Altizer himself hardly needed that last invitation. After failing to become an Episcopal priest, Altizer had channeled his energies into PhD work in theology and the history of religions at the University of Chicago, ultimately coming under the sway of Mircea Eliade’s comparative, esoteric vision of the field. Altizer’s first book, published in 1961, was on Oriental Mysticism and Biblical Eschatology; his second book, which appeared two years later, was entirely devoted to an exposition of Eliade’s work, including the “archaic ontology” of shamanism, with sections on alchemy and yoga to boot. Shaped by his own early visionary experiences of Satan and God, Altizer counted himself a “disciple” of Eliade’s, even reporting that he underwent—some years later—a “contemporary shamanic initiation” at the Chicago professor’s own hands during a ghostly gathering in Hyde Park. The “Is God Dead?” sensation of 1965-1966 had many sources and upshots. Certainly, it gave prominence to a “new atheism”; even more, though, it amplified the diffuse seeker sensibilities of the era and blessed a churchless quest for the sacred through and beyond the death of God.
The death-of-God provocateurs generated plenty of outrage, particularly from Bible-believing Protestants, including a good number of southern Methodists who could not fathom that the theology’s most visible spokesman was employed at one of their church-related colleges. Altizer’s correspondence files are filled with letters from aggrieved evangelicals, several of whom included soul-saving tracts, handwritten biblical extracts in red lettering, or even wry condolence cards for the professor’s loss of his Father (God). One writer, C. A. Kelly, from South Carolina, struck a relatively loving tone in a letter he wrote to Altizer after seeing him on Walter Cronkite’s news program:
Mr. Altizer you should not say God is dead … We Christians who have had an experience of Salvation through the atoning blood of Jesus Christ know different. A dead God could not have saved my soul when all hope was gone. It was a living Christ that came into my heart April 16, 1950 and delivered me from alcohol, tobacco, a cursing tongue and all the other filthy habits of the flesh and the devil … You may not believe it, you may not accept it but in spite of [your] belief or I should say unbelief [,] God still loves you.
Many of Altizer’s correspondents simply wanted to witness to him, to tell him about their own experiences of a living God, and to let him know that salvation could yet be his as well. “I would like to ask you to turn away from your Phd degree, or BD degree,” one North Carolinian exhorted, “and for a moment consider the B.A. Degree given to those who are Born Again by the Holy Ghost.”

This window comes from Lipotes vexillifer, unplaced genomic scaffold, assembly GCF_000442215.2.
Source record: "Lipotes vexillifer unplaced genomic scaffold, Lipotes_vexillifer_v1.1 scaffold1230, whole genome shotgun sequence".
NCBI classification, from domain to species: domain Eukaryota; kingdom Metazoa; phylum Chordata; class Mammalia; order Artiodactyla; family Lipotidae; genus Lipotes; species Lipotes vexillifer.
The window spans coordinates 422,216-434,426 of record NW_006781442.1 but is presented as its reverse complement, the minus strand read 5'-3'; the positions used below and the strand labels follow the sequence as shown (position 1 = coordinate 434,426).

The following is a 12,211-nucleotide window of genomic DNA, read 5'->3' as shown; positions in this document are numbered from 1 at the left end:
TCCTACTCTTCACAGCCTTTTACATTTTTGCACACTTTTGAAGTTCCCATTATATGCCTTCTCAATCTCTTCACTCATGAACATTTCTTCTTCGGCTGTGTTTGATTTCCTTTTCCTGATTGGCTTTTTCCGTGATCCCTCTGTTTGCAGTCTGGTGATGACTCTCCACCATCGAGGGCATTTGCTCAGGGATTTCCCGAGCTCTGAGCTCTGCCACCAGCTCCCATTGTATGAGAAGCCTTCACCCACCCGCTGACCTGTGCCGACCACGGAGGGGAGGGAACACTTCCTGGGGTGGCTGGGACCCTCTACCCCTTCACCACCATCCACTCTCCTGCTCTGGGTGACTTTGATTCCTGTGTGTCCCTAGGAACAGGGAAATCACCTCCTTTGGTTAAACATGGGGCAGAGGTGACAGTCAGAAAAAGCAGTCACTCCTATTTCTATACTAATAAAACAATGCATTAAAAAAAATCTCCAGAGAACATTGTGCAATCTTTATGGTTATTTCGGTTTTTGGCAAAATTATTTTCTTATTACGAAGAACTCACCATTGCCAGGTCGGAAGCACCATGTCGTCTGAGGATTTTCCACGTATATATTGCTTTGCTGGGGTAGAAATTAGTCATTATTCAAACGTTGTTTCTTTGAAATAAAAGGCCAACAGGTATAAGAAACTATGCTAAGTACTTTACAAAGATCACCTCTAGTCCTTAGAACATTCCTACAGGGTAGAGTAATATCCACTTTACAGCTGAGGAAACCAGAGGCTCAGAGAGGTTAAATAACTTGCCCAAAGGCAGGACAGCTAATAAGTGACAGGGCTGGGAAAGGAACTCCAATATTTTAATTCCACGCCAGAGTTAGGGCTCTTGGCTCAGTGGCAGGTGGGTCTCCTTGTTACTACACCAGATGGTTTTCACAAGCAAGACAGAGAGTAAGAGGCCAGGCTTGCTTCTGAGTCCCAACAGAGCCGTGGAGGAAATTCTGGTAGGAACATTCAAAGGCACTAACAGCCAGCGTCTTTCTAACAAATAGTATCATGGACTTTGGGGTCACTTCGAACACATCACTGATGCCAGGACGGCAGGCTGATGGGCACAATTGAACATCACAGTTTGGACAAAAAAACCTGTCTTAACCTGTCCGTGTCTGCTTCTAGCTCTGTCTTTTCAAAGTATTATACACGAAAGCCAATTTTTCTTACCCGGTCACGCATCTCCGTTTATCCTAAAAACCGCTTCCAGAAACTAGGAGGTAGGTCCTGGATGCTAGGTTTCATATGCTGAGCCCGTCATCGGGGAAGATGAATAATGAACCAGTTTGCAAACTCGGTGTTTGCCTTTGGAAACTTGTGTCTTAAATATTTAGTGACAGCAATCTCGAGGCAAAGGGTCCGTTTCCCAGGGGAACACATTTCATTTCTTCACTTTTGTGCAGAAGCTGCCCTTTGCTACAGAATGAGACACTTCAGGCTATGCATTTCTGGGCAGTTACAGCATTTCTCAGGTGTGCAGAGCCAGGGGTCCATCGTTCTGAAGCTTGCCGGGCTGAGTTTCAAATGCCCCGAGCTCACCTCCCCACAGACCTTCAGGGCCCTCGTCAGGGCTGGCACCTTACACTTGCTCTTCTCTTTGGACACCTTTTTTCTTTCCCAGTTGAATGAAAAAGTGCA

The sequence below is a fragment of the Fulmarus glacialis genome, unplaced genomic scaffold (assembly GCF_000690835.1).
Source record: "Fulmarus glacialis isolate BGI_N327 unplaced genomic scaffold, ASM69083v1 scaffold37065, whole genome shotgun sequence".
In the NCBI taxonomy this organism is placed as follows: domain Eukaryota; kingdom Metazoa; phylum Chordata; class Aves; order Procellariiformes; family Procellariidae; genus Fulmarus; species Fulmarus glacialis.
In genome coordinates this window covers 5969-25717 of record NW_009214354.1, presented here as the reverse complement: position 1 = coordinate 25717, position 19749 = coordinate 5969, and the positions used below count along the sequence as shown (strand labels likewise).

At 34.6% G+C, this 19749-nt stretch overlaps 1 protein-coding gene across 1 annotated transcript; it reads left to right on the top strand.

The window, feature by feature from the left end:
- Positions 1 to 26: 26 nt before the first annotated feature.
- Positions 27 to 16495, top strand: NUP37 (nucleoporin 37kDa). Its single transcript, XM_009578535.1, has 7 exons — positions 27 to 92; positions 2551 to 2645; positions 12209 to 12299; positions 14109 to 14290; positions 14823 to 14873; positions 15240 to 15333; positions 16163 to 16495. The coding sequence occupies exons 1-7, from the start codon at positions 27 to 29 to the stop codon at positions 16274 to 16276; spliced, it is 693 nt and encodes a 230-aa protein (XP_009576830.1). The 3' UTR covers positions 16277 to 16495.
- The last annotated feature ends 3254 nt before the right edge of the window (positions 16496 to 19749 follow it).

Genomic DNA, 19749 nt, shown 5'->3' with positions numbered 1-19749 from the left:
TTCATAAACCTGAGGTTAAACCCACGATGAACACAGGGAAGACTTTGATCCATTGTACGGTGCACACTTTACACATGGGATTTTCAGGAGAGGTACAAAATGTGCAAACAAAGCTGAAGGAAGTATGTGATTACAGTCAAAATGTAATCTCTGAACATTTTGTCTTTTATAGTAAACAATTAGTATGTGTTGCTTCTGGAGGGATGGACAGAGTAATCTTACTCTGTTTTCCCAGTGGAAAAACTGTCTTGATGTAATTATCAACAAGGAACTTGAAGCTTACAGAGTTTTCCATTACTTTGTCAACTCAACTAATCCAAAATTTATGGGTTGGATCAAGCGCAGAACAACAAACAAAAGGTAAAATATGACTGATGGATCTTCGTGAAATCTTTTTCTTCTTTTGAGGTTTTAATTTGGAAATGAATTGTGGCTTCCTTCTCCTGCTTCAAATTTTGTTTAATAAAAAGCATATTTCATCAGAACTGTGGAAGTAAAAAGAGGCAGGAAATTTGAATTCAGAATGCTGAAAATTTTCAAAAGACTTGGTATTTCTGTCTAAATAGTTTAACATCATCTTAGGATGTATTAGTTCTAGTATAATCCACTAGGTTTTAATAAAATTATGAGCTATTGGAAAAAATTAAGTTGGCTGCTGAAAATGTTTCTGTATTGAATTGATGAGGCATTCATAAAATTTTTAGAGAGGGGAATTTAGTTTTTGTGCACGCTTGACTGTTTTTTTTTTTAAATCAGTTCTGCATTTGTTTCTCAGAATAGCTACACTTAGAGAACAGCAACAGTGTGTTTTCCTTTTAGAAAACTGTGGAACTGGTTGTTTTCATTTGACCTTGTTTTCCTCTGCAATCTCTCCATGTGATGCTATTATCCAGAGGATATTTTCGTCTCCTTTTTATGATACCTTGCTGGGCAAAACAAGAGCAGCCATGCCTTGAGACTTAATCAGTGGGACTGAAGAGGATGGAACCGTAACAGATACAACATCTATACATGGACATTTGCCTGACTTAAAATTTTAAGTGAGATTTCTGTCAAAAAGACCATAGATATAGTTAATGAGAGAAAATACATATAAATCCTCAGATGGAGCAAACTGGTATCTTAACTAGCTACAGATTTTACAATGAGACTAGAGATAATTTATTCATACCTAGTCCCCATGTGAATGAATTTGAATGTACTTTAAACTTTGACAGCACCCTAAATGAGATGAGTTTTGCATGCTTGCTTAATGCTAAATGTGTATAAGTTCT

Other evangelicals were far less prayerful in approach, hoping rather that God would swiftly punish Altizer—along with various other enemies of the faith and the nation. “You and Martin Luther King Jr. have several things in common,” a preacher from Brownsville, Texas, informed Altizer. “You are ‘wolves in sheep’s clothing’ … Your four hands will be bloodied by the lives of those you two have deceived and encouraged to go to Hell with you all. One day, my God will triumph!” A correspondent from Kansas City added to the chorus of hostility: “We have too many of your kind in our schools and colleges today. This country was built by Christians who had faith and believed in God … Maybe Russia would be your choice!”
For many white evangelicals, the God-is-dead furor played on a crescendo of fears—of godless communism, civil-rights activism, and liberal secularism, made tangible by atheist college professors and by the Supreme Court in its recent decisions against prayer and Bible reading in the public schools. Altizer became the perfect bȇte noir—a treasonous blasphemer of the nation’s most elemental pieties, more threatening in some ways than the atheist activist Madalyn Murray O’Hair because his subversive rhetoric arose from within the Protestant fold. “I became one of the most hated men in America,” Altizer reflected four decades later in his theological memoir Living the Death of God, published in 2006. Judging from the conservative Christian hate mail he received, he was not inflating his infamy by much. “You are one of Satan’s people—you are Anti-Christ,” a woman from Wisconsin raged against Altizer. “True Christians want to kick you right out of the U.S.”